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Washington — A federal judge has approved a settlement that calls for Volkswagen AG to spend $1.2 billion to fix or buy back about 78,000 additional diesel vehicles that were rigged to cheat U.S. emission standards and contribute to federal trust funds designed to boost environmental protections.

U.S. District Judge Charles Breyer granted preliminary approval to the deal, which covers 3-liter diesel cars not included in an earlier $14.7 billion settlement between Volkswagen and U.S. regulators that included about 475,000 2-liter diesel vehicles. In a San Francisco court hearing Tuesday, Breyer said he will issue a final ruling on the agreement May 11.

Under the agreement, Volkswagen will fix 58,000 2013-16 Volkswagen, Audi and Porsche 3.0L TDI V6 vehicles and buy back another 20,000 2009-2012 Volkswagen and Audi 3.0L TDI V6 vehicles.

The agreement also calls for Volkswagen to put another $225 million into a federal environmental mitigation trust fund, in addition to the $2.7 billion the German automaker was required to pay into the fund under the previous 2-liter deal. VW has also agreed to a separate settlement with California that requires it to pay $25 million to the California Air Resources Board to support efforts to boost the use of zero-emissions vehicles by July 1.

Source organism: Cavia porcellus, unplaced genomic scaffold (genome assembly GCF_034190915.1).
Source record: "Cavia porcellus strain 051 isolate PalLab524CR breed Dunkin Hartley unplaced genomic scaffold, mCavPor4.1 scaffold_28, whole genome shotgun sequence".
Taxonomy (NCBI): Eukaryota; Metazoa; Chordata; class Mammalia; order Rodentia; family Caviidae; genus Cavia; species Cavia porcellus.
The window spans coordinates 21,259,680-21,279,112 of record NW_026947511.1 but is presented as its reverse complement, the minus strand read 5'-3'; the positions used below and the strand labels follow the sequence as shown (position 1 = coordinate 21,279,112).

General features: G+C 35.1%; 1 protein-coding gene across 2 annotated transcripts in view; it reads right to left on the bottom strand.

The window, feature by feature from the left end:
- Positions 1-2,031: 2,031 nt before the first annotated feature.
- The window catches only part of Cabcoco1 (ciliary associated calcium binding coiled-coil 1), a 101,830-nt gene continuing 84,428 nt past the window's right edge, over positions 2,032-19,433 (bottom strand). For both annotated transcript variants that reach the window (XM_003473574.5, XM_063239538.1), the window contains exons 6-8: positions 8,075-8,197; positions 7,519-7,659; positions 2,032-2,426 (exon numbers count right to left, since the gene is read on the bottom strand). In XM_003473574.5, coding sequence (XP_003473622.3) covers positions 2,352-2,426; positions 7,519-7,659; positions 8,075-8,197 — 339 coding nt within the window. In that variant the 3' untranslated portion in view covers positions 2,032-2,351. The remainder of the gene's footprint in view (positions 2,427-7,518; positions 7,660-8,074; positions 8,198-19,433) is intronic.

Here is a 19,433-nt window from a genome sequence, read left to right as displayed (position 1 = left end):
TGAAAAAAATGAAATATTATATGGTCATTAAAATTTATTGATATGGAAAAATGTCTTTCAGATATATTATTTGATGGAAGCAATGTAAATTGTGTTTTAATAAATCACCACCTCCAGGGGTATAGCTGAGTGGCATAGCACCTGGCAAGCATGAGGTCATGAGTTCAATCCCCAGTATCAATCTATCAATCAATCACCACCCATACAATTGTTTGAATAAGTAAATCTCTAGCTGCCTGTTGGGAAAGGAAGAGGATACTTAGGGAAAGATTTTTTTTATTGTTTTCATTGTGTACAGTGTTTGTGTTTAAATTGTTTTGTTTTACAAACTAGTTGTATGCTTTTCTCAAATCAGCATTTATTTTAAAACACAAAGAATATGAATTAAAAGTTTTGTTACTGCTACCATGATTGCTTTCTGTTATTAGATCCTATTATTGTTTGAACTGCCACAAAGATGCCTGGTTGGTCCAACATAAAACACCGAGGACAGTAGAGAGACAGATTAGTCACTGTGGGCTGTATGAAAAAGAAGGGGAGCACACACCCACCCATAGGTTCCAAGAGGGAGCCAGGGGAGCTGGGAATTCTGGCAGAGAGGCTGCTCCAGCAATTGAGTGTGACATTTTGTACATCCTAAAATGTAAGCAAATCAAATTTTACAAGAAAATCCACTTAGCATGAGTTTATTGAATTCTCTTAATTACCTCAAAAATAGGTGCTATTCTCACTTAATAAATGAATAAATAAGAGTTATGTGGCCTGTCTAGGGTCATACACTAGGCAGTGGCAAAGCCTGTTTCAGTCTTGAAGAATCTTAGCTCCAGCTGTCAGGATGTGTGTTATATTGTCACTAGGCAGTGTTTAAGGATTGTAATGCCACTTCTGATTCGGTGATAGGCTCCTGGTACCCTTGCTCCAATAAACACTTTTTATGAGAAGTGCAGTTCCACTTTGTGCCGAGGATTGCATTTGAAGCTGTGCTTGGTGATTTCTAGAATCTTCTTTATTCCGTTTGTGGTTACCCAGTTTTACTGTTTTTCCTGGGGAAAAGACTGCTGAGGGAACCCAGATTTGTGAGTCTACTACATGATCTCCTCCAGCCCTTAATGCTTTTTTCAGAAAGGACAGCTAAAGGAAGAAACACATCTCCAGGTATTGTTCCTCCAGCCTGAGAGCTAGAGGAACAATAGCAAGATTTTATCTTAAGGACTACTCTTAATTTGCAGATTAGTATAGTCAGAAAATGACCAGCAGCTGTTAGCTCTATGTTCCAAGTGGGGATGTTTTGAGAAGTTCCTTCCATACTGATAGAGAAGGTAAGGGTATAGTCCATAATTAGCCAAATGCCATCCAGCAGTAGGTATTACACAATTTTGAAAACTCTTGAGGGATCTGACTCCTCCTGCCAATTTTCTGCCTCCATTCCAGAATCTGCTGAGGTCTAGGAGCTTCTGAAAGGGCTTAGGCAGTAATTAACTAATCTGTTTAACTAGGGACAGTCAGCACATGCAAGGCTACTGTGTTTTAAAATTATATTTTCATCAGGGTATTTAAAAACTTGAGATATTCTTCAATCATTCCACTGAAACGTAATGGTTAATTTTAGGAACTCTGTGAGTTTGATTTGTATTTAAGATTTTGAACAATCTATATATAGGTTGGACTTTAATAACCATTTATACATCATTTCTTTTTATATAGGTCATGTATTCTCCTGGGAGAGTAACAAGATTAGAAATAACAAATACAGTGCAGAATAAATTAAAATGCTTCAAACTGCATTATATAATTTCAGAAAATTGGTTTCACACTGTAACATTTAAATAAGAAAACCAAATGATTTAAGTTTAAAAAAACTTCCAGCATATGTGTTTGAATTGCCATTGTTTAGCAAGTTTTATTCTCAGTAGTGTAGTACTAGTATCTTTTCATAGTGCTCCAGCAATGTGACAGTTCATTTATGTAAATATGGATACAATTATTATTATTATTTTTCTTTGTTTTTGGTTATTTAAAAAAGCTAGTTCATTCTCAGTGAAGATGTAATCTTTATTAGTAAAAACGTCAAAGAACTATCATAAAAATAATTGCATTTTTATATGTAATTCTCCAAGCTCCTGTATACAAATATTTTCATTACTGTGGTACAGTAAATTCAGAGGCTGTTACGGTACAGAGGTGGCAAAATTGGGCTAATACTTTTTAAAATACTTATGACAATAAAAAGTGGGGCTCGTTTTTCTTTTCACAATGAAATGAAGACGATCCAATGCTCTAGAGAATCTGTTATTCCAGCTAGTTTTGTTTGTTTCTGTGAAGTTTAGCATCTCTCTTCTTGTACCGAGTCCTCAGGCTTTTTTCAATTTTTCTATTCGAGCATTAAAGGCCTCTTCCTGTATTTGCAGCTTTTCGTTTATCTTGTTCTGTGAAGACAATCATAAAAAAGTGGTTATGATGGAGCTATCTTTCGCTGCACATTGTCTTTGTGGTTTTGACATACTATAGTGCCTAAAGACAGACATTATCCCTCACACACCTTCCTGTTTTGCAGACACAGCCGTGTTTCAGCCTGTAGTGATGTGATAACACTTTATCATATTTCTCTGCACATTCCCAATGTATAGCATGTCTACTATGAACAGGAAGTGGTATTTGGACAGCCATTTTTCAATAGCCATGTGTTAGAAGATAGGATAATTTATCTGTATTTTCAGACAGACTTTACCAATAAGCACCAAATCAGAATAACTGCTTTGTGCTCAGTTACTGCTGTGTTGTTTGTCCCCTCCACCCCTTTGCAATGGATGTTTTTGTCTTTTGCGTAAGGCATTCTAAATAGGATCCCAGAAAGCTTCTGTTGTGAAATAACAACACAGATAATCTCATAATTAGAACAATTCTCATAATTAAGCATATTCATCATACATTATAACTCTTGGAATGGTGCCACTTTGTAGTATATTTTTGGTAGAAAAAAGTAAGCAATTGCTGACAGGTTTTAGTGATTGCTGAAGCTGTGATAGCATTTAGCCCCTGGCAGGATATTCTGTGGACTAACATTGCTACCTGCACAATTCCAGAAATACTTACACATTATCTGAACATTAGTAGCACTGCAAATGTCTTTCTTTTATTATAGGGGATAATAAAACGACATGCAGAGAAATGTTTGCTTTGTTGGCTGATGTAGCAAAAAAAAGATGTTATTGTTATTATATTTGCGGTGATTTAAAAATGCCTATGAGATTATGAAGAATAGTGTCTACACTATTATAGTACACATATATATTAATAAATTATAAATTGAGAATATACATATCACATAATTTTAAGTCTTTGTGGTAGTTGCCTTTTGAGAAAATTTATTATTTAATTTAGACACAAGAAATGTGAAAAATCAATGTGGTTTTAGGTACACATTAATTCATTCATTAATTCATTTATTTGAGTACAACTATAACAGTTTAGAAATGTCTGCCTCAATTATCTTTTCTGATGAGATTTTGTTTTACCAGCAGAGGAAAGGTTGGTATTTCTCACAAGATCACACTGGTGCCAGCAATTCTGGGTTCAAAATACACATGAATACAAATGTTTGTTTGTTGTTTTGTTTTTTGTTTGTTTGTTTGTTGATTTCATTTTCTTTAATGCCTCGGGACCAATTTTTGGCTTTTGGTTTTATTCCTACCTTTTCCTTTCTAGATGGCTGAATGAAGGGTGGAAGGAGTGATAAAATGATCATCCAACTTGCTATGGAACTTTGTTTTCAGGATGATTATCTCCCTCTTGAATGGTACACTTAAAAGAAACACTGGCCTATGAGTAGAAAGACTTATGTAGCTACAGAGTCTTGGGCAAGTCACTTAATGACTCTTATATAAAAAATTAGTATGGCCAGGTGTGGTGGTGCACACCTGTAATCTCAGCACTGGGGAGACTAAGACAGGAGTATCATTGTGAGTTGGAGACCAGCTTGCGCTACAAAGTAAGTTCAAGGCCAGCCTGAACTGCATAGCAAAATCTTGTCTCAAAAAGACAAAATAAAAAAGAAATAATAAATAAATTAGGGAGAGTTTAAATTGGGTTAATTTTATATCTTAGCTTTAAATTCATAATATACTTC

Volkswagen said, in a written statement, that Breyer’s approval “marks another important milestone in Volkswagen’s efforts to make things right.

“The proposed 3.0L TDI settlement will build on the substantial progress we are making with our 2.0L TDI settlement program, and provides a fair resolution for remaining affected customers in the United States,” the company said.

Elizabeth Cabraser, lead counsel for the plaintiffs in the Volkswagen litigation, said, “We have heard from many owners and lessees who are eager to take advantage of the settlement, and we look forward to finalizing this agreement so these benefits can quickly begin reaching both consumers and the environment.”

The new agreement covers:

2009-12 VW Touaregs

2009-2012 Audi Q7s

2013-2016 VW Touaregs

2013-2015 Audi Q7s

2014-2016 Audi A6, A7, A8, A8L, Q5s

2013-2016 Porsche Cayenne Diesels

Volkswagen has been under fire with U.S. regulators since the company admitted to programming its diesel cars to trick emissions testers into believing the engines released far less pollution into the air than they actually do, in violation of the federal Clean Air Act. Regulators have said that in normal driving they emitted up to 40 times more smog-causing nitrogen oxide than the legal limit.

The U.S. government has indicted six present and former Volkswagen executives and charged the company with three criminal felony counts for what regulators called a 10-year conspiracy to rig hundreds of thousands of diesel cars to cheat U.S. emission standards. Volkswagen is also being forced to pay $2.8 billion in criminal fines and $1.5 billion in civil penalties related to the fraud.

klaing@detroitnews.com

(202) 662-8735

Twitter: @Keith_Laing

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